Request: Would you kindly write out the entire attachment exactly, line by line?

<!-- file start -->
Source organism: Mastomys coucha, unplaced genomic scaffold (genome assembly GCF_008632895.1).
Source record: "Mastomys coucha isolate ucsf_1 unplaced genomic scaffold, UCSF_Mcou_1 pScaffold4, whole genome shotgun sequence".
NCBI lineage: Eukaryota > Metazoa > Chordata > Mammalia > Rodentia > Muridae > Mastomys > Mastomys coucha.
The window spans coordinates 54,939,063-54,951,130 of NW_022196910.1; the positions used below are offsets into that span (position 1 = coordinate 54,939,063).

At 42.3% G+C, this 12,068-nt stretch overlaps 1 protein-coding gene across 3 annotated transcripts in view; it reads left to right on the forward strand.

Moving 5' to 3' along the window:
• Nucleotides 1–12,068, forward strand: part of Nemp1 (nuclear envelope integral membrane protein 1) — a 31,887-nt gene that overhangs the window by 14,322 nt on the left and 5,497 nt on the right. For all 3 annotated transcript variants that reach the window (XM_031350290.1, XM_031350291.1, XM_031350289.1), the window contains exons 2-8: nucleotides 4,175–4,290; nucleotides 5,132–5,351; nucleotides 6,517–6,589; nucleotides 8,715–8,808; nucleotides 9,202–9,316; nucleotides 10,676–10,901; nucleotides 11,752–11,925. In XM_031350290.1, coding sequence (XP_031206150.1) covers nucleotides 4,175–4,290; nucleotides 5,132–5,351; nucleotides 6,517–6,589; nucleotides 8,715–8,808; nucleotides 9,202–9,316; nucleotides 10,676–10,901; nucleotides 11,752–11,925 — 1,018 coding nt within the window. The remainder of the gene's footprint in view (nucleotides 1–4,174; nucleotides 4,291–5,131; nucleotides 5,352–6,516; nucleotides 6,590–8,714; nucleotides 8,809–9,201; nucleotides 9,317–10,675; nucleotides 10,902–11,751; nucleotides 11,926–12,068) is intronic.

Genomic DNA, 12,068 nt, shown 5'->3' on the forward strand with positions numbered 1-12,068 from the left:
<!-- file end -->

Source organism: Mastomys coucha, unplaced genomic scaffold (genome assembly GCF_008632895.1).
Source record: "Mastomys coucha isolate ucsf_1 unplaced genomic scaffold, UCSF_Mcou_1 pScaffold4, whole genome shotgun sequence".
NCBI lineage: Eukaryota > Metazoa > Chordata > Mammalia > Rodentia > Muridae > Mastomys > Mastomys coucha.
The window spans coordinates 54,939,063-54,951,130 of NW_022196910.1; the positions used below are offsets into that span (position 1 = coordinate 54,939,063).

At 42.3% G+C, this 12,068-nt stretch overlaps 1 protein-coding gene across 3 annotated transcripts in view; it reads left to right on the forward strand.

Moving 5' to 3' along the window:
• Nucleotides 1–12,068, forward strand: part of Nemp1 (nuclear envelope integral membrane protein 1) — a 31,887-nt gene that overhangs the window by 14,322 nt on the left and 5,497 nt on the right. For all 3 annotated transcript variants that reach the window (XM_031350290.1, XM_031350291.1, XM_031350289.1), the window contains exons 2-8: nucleotides 4,175–4,290; nucleotides 5,132–5,351; nucleotides 6,517–6,589; nucleotides 8,715–8,808; nucleotides 9,202–9,316; nucleotides 10,676–10,901; nucleotides 11,752–11,925. In XM_031350290.1, coding sequence (XP_031206150.1) covers nucleotides 4,175–4,290; nucleotides 5,132–5,351; nucleotides 6,517–6,589; nucleotides 8,715–8,808; nucleotides 9,202–9,316; nucleotides 10,676–10,901; nucleotides 11,752–11,925 — 1,018 coding nt within the window. The remainder of the gene's footprint in view (nucleotides 1–4,174; nucleotides 4,291–5,131; nucleotides 5,352–6,516; nucleotides 6,590–8,714; nucleotides 8,809–9,201; nucleotides 9,317–10,675; nucleotides 10,902–11,751; nucleotides 11,926–12,068) is intronic.

Genomic DNA, 12,068 nt, shown 5'->3' on the forward strand with positions numbered 1-12,068 from the left: